At last, the Huey will become safer
It was a great day in the 1930s when the Huey P. Long Bridge was opened.
After years of waiting in the ferry line to access the big city next door, we suddenly had a drive through structure that was a marvel in its early days. Not only did cars have easy access over the mighty divide but trains could chug up the incline and make it to their downtown stations much more quickly.
That was then. Now, the Huey is looked upon almost as a relick, necessary for access to the western perimeters of New Orleans but many years out of date. As cars and other vehicles got wider, its narrow lanes without shoulders have remained the same. It is amazing that more wrecks have not occurred there with cars scraping one another trying to pass in the 9-foot lanes.
We often wondered if the original bridge planners had anticipated use of the bridge by today’s bumper to bumper traffic, including many 18-wheelers filled with cargo plus two trains going in opposite directions pulling umpteen loaded freight cars. It made us shudder every time we got to the top of the outdated structure.
Now, work has started on widening the bridge to three 11-foot lanes plus an 8-foot shoulder on the outside and a 2-foot shoulder on the inside going in each direction. That will certainly improve driving across the almost decrepit structure. But the question is, how much more traffic will its foundation support?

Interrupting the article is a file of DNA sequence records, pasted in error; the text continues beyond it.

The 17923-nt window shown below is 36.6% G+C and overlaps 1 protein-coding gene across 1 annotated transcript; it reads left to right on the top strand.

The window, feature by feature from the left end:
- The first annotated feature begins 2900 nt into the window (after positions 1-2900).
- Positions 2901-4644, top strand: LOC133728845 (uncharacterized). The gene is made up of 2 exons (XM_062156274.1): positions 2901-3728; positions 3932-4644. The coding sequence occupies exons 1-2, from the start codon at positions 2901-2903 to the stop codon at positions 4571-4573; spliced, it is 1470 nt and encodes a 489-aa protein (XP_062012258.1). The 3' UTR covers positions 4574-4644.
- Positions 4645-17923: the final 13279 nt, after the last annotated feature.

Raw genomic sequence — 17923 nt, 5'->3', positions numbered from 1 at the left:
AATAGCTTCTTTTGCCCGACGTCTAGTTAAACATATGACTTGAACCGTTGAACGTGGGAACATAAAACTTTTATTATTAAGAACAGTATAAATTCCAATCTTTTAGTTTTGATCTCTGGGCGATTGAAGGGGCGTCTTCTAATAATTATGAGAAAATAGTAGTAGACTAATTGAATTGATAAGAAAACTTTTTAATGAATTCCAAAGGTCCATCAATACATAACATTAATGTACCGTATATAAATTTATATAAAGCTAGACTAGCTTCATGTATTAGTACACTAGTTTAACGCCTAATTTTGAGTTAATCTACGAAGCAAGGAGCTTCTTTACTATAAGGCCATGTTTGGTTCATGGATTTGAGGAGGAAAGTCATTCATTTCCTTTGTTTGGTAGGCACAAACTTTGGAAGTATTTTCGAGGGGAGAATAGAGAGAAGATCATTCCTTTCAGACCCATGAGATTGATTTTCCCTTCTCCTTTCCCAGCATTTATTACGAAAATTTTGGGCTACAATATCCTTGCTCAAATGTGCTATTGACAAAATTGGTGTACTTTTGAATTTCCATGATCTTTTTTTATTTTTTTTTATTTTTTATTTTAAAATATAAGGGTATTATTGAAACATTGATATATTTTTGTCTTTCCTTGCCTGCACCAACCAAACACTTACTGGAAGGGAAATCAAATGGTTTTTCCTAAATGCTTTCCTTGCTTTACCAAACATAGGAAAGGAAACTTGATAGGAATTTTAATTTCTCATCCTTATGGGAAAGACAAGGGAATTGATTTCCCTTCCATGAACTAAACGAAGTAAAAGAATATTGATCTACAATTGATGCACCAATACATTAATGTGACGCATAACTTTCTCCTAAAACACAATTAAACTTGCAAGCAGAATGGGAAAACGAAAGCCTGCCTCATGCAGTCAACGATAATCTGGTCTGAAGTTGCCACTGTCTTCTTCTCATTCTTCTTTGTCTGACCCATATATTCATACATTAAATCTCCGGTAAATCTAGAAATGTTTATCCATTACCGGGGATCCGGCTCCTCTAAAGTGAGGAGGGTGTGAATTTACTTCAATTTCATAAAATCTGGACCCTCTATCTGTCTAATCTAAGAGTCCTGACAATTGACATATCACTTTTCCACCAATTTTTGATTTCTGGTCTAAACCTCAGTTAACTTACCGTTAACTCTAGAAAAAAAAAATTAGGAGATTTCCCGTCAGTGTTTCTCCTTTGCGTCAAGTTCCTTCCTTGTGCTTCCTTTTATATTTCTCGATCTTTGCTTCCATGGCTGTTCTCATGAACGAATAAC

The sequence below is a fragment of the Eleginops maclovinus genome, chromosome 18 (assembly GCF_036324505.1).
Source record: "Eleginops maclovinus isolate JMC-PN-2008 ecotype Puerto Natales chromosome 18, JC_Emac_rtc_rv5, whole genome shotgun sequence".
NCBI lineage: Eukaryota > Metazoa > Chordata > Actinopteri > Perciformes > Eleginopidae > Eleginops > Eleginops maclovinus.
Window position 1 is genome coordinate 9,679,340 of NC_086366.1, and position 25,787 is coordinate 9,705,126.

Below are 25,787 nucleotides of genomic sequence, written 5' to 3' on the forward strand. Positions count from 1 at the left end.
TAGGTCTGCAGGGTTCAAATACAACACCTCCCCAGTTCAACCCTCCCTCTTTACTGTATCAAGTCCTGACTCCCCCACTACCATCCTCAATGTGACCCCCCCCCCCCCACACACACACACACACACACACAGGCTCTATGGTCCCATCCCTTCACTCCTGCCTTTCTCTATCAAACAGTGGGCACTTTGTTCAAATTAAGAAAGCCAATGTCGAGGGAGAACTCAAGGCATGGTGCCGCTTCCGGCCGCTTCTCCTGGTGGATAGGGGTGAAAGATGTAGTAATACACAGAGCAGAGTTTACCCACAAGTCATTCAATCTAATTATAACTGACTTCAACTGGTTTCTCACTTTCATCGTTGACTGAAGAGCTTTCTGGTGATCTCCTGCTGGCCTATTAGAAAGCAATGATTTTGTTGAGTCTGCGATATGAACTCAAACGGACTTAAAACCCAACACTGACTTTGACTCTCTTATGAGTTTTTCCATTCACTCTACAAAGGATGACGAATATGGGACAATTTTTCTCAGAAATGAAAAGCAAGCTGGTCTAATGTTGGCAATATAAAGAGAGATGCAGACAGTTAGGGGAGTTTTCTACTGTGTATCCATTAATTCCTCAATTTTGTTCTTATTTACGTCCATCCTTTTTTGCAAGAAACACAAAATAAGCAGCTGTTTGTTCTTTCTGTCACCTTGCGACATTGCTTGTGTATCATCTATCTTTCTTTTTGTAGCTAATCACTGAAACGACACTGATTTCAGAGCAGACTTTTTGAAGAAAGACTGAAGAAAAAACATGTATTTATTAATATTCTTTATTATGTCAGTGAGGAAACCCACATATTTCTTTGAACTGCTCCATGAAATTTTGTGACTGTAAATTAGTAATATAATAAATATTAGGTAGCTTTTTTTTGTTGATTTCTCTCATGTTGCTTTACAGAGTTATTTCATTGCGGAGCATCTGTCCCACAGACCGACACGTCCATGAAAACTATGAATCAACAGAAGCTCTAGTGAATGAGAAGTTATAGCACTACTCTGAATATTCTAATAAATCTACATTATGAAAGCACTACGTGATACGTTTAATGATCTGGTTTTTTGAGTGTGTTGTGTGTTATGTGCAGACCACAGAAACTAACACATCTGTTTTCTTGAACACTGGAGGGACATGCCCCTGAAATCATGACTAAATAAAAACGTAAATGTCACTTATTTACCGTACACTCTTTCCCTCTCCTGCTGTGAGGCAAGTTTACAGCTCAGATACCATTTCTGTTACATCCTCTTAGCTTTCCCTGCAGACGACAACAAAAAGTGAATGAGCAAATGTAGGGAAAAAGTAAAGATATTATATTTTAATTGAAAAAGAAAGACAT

According to Timothy Todd, spokesman on the project, work is now being done on enlarging the piers that support the bridge. Work on the driving lanes and shoulders will start later.
Traffic crossing the bridge will be restricted to one lane in each direction for six to eight weeks beginning in fall of 2007. So it may be advisable to consider using the Hale Boggs Bridge or Crescent City Connection during that period.
After that, finishing work is scheduled to be completed in 2011. And it should be a big boon to the development of the western part of the metropolitan area.
The Huey P. Long Bridge is an historic structure, being one of the first to span the Mighty Mississippi. But we’re sure Huey would forgive us for changing it a bit to meet the modern-day demands we have put on it.
Subscribe Today and Save!!!
St. Charles Herald Guide is the complete local news in St. Charles Parish, Louisiana.
Get your local news, sports and information from the Parish's award winning paper.
St. Charles Herald Guide has what you need.
The St. Charles Parish Council has hired attorney Tim Marcel to represent them...
In the still darkness of the morning, three crabbers in a pickup truck arrived at...
Dr. Rodney Lafon boiled down his decision to announce his retirement last month to...
In the summer of 1973, a baby boy was born to a 14 year-old girl at West Jefferson...
Parish President V.J. St. Pierre, along with eight other parish presidents and...
St. Charles Parish plans to go out for construction bids next month on the first...
Home of the Mimosa Monster, Mrs. Snowman is serving up Snowballs, Ice Cream, Po-Boys & More... We are available for your next birthday party or catering event. Open for lunch and dinner, eat in or carry out.
Woodruff wins District II seat by 20 votes - 649 views
The runoff election for the District II council seat ended Saturday night with a very narrow margin of victory for William "Billy" Woodruff over Mary Clulee.